Early Intensive Behaviour Intervention (EIBI)

Our Early Intensive Behaviour Intervention (EIBI) is an extensive program delivered in-home, at preschool or in-clinic by a small team of practitioners and overseen by a program manager. 

A typical EIBI program involves between 12 and 25 hours of therapy a week with an Aspire clinician, an independent therapist or a combination of both.

Through fortnightly team meetings and parent coaching, together we set goals for your child’s development and regularly review and update your child’s plan accordingly.

Contact us for more information or to book an initial assessment for your child.

Behaviour is largely a product of its environment

Behaviour is strengthened or weakened by its consequences

Behaviour ultimately responds better to positive than negative consequences

Behaviours need to be reinforced or disciplined before significant change will occur

Early Intensive Behaviour Intervention (EIBI) is the implementation of the four principles of behaviour based on the Early Start Denver Model (ESDM).

Our approach to EIBI therapy

At Aspire, we take a best practice approach to EIBI therapy that promotes strategies to teach pro-social behaviour while reducing barriers to learning, such as reduced motivation, and behaviours that prevent children from accessing mainstream supports or engaging with their community.

One of our primary goals is for children to learn to make choices, be independent and autonomous. We like to teach them to advocate for themselves and communicate this effectively.

We undertake Functional Behaviour Assessments (FBA) with our clients to gather information about the child’s behaviour, triggers and consequences.

Through this process, we learn how and why barriers to learning are occuring. With this knowledge, together with families, we can then develop positive behaviour intervention strategies to achieve the best possible outcomes for the child.

How can EIBI benefit autism

EIBI focuses on building rapport and uses motivation to promote pro-social behaviours and skills that teach autonomy and choice. 

Our approach to learning has been proven to help autistic children focus their attention, imitate, develop their language skills and promote play.

A variety of techniques can be used as part of EIBI therapy, including:

Natural Environment Training (NET) is when skills are taught or generalised within a child’s natural environment. It’s particularly useful in the development of social skills, communication and play skills.

Natural environments are the places in which a child typically interacts with people on a daily basis, such as at home or (pre)school. These environments are where a child’s learning and communication skills should be developed and training should be ongoing.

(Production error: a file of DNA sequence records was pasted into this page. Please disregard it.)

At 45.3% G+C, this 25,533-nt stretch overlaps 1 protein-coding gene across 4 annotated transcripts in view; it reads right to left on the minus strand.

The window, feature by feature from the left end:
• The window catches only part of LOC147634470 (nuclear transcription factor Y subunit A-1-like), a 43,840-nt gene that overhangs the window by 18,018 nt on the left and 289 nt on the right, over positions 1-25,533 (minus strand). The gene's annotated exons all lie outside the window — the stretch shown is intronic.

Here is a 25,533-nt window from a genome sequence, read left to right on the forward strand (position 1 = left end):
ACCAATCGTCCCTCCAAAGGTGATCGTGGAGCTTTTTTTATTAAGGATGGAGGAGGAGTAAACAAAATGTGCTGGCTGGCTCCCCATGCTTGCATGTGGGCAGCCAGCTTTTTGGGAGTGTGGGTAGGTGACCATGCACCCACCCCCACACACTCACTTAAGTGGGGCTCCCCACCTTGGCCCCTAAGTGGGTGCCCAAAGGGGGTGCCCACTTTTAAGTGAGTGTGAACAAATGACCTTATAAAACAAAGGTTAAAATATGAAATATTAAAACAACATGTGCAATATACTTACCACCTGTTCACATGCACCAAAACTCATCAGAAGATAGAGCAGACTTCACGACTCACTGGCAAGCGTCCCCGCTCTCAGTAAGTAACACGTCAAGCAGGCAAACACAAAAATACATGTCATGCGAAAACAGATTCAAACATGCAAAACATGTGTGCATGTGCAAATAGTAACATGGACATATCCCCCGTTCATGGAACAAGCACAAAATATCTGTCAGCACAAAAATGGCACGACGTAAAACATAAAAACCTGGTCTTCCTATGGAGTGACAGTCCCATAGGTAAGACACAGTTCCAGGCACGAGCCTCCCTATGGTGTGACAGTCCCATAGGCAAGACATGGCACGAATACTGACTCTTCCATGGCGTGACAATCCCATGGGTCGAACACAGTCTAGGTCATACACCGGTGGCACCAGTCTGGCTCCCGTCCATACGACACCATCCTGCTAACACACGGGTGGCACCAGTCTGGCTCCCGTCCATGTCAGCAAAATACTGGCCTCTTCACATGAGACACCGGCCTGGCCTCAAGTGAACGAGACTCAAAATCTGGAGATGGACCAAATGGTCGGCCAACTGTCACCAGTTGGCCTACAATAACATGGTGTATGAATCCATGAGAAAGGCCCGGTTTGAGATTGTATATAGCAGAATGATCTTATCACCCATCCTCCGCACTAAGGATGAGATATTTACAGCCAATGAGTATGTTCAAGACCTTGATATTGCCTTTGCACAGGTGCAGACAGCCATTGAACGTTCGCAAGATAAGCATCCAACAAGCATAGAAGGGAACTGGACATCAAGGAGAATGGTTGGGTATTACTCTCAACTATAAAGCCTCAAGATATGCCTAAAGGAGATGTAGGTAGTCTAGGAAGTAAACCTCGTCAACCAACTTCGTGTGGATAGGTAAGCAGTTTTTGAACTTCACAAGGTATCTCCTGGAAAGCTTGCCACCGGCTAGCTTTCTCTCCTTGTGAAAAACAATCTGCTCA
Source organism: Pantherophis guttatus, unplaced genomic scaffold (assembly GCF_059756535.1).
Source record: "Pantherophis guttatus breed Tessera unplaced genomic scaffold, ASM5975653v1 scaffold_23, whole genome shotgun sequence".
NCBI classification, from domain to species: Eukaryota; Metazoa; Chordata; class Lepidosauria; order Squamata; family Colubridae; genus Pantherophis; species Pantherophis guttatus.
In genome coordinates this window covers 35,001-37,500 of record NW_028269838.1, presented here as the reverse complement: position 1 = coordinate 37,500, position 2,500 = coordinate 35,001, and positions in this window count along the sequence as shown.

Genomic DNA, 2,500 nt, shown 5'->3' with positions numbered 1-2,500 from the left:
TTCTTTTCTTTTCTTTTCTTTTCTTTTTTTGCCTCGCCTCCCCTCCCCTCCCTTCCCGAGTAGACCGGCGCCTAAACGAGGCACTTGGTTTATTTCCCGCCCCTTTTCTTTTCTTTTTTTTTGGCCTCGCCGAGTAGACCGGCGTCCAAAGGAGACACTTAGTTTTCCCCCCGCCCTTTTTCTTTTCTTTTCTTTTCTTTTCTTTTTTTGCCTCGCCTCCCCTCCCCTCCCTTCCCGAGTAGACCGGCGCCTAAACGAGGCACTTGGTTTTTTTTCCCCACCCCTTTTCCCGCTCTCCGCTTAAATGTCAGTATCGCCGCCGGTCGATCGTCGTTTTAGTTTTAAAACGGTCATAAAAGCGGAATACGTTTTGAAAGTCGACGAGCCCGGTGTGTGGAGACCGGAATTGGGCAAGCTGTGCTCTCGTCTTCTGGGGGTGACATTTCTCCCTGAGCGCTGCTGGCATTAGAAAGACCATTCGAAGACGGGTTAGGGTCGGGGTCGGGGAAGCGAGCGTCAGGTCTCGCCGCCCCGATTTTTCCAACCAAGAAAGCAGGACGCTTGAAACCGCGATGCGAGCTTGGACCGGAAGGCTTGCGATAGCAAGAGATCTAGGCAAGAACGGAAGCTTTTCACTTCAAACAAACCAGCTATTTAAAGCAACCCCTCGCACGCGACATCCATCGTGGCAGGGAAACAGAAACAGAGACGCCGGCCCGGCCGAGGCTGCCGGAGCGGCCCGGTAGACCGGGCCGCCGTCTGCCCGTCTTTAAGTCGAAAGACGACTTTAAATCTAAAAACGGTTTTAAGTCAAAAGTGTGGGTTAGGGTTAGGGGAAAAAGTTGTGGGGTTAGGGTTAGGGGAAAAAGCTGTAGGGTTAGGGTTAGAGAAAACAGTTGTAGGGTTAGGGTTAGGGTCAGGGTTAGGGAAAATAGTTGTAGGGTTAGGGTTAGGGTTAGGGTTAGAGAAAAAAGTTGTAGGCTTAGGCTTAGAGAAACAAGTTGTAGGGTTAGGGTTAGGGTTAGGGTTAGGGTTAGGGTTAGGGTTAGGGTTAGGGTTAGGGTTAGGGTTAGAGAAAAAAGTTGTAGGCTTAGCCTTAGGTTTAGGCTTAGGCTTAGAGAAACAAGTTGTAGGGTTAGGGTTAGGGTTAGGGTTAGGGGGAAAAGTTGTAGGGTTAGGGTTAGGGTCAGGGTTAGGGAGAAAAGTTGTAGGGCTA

The goal of NET is for a child to independently interact with others in these environments and to learn in and from their environment. Reinforcement is built into the activity itself and the child’s interaction with others.

Often the natural environment does not provide opportunities for a child to learn new skills, so NET “creates” situations that promote skill development.

At Aspire, we can assist you in teaching your child how to learn in, and from their natural environment. Our programs will help you create NET opportunities in your child’s natural environment and teach you how to accurately document their response.

Discrete Trial Training (DTT) is a technique for managing many learning opportunities by breaking down complete skills into small, manageable steps. This enables a child to master simple skills that make up a larger skill set. DTT teaching builds upon mastered skills to tackle more complex skills.

Initially, an errorless learning approach is adopted for teaching new skills, so the child is successful and feels competent in achieving skills independently. As soon as a new skill is mastered in a discreet setting, it must be generalised in a natural environment, such as at home or (pre)school.

At Aspire, our clinicians are specifically trained on how to implement mixed programs that combine Natural Environment Training with DTT to promote skill development and improve generalisation.

The Verbal Behaviour framework teaches children to use language and communication in a way that is relevant to them and their environment. 

As children on the spectrum often have difficulty learning how to learn, Aspire’s initial goal is to engage your child so they develop motivation and want to learn. This promotes learning and improved retention and generalisation of mastered skills. It also enhances a child’s ability to use language in a functional way, as opposed to rote repetition.

Verbal behaviour does not need to be vocal. At Aspire, we work with children who communicate via sign language, Picture Exchange Communication System, Word/Text Communication System or writing.

Relational Frame Theory (RFT) suggests that the key to language and cognition is the ability to relate concepts.

For example, if you use the word “sleepytime” before, during and after preparing your child for bed, they’d connect the word “sleepytime” with going to bed. If you then told your child that “bedtime” was another word for “sleepytime”, they should be able to easily connect the new word to the same event.

RFT focuses on teaching children how to learn from their environment. Aspire clinicians use specific techniques and programming so children can derive new skills themselves, rather than receiving explicit instruction, as they would in DTT.

Contact us for more information or to book an initial assessment for your child.